Small Islands Voice Global Forum
Can tidal currents supply future energy needs?
In this week's article contributors focus on reducing energy consumption and supplying future energy needs through renewable sources such as solar panels and tidal currents.
Father Api from Fiji (Pacific) writes: Thank you for telling us what is going on in your countries in regards to the use of alternative fuels. In Fiji, and in places like Labasa where I work as a church minister, it's sad to see the prices of goods continue to rise. The main cause is the high cost of fuel. I am not sure about the position of our Government in relation to what other countries are now trying with local fuel sources, but I am all for it. Poverty increases also because of high fuel costs. My suggestion would be to request various governments to work together at different levels to try and develop new fuels for nations like ours. Governments could put aside funds for research and technical assistance. We just cannot go along with big, well financed nations on this issue. If we start now our children will benefit and we could help our communities reduce poverty and other problems.
Hari Baral, takes up this idea: Some writers to this forum are pointing their fingers to government to take responsibility for policy development regarding the use of non-fossil fuel for energy demand. But should not the users play a more responsible role by reducing energy use by using their cars less often, turning off household electric gadgets when not in use, etc. Unless we can develop a balanced two-way policy of reducing our excessive energy consumption and adopting clean, renewable energy, we will never have a sustainable energy policy.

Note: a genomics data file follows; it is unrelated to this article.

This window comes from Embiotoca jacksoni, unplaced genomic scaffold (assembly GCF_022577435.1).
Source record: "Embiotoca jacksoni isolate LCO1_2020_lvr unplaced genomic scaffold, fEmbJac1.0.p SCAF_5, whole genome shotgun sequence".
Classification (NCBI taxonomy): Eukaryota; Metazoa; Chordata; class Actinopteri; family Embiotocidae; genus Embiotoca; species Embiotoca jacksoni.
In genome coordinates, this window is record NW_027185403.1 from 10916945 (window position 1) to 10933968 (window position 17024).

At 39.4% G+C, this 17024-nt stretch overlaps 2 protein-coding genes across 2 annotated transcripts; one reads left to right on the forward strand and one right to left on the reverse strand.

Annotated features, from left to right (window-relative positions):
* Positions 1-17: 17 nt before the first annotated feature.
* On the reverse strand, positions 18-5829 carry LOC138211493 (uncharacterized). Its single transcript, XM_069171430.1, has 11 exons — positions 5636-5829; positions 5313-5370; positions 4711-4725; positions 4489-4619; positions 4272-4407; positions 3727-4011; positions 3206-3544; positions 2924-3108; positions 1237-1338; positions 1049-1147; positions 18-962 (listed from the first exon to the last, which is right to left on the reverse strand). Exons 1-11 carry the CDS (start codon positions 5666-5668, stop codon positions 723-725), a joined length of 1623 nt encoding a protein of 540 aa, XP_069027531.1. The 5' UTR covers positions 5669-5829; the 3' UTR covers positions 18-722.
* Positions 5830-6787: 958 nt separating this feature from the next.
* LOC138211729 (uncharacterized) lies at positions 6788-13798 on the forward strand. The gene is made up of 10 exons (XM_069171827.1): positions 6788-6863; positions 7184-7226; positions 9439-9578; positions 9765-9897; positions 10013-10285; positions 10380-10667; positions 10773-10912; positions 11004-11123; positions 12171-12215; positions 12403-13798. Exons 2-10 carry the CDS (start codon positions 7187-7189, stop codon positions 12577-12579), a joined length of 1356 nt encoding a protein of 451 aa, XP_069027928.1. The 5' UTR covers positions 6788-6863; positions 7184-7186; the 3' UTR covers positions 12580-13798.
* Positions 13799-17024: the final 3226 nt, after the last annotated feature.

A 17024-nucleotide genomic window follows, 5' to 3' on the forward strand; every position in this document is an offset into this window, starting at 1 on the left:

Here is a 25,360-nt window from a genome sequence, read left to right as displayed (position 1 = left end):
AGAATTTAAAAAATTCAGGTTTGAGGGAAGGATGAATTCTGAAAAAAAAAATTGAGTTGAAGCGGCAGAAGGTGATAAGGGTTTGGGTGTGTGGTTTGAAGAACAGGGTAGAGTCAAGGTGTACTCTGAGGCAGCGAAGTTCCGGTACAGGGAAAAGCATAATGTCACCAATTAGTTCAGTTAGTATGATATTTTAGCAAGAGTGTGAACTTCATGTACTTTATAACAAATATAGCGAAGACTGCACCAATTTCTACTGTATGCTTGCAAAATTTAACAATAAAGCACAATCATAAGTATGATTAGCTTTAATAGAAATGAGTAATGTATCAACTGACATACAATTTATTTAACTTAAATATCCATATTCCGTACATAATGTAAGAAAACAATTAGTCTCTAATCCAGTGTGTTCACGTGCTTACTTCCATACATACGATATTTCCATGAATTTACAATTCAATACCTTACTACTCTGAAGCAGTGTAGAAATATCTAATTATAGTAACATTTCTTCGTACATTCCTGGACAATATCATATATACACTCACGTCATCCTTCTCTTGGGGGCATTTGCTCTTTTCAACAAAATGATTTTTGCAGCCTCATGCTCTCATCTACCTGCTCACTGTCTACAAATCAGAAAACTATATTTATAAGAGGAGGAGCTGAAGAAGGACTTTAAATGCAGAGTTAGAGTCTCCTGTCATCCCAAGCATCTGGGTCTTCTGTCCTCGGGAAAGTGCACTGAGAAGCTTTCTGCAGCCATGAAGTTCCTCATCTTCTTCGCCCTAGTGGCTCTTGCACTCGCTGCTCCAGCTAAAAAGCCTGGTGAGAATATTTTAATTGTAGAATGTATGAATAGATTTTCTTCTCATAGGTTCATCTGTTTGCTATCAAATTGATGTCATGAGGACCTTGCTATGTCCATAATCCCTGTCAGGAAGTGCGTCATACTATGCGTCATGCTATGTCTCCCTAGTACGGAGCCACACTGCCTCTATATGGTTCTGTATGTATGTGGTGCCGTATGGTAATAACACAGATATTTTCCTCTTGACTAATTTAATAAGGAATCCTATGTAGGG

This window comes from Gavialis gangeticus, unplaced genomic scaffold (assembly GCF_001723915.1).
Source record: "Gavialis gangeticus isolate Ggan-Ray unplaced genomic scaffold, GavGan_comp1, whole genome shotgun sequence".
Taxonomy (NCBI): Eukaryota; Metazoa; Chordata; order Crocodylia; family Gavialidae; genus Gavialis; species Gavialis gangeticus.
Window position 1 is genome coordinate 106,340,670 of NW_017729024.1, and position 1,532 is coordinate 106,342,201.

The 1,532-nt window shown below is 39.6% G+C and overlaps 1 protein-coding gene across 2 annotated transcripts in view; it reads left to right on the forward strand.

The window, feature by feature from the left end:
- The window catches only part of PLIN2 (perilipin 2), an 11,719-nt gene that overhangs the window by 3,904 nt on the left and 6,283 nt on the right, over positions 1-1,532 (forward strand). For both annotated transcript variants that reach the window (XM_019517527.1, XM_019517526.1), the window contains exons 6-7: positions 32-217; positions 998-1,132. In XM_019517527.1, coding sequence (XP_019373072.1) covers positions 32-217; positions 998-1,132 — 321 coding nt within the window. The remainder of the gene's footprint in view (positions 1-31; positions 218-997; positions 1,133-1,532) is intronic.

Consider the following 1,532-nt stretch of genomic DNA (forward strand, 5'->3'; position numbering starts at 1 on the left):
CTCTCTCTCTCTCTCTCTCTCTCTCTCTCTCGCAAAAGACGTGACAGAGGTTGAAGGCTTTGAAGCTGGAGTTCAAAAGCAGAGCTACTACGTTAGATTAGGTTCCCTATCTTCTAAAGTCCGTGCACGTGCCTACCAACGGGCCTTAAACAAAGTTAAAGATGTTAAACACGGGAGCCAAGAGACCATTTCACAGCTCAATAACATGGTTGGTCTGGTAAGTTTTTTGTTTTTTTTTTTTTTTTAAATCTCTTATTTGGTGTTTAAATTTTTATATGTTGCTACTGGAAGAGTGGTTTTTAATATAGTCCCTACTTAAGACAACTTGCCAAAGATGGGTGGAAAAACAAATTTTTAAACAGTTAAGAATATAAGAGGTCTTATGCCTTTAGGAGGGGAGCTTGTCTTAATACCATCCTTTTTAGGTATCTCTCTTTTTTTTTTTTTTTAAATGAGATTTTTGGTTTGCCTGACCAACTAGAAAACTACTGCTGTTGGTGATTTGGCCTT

Peter Jacobs from St. Vincent and the Grenadines (Caribbean) writes: Renewable energy is not an easy option for small islands. In St. Vincent, the use of wind is a possibility, but the cost of windmill replacement after a hurricane might outweigh the savings on oil; unless a windmill could be designed that would fold down in times of hurricanes. We do not have sufficiently large rivers for hydroelectricity. The continuing development of an island requires energy and the only source we have in abundance is sunlight. The cost of harnessing solar is expensive but might just be the way of the future for small developing islands, as the panels can be taken down before a storm or hurricane.
Taking up the renewable energy theme further, Thomas Goreau writes: Most island nations have huge completely untapped energy resources in their tidal currents and this can be used cost-effectively on scales from very small to very large, using new simple technology to turn tidal and ocean currents into electrical currents. This is not wave energy, it is tidal energy that is so predictable that you can practically adjust your watch to it. And it is clean non-polluting energy that can be tapped affordably wherever peak currents reach more than 4 knots. At this year's United Nations (UN) Commission on Sustainable Development we made a presentation to try to get funding for island nations to start developing their vast unused tidal energy resources and we will keep pushing this proposal next year. We have found great interest in developing such projects on the part of the UN Ambassadors from Fiji, Tuvalu, Palau, Maldives, and the Marshall Islands, among others. We are looking for funding to start the first projects early next year, but the problem is that tidal energy is not on the list of sustainable energy technologies the UN agencies, Global Environment Facility, etc. are mandated to fund, even though for islanders it is our best hope for large amounts of affordable clean power.
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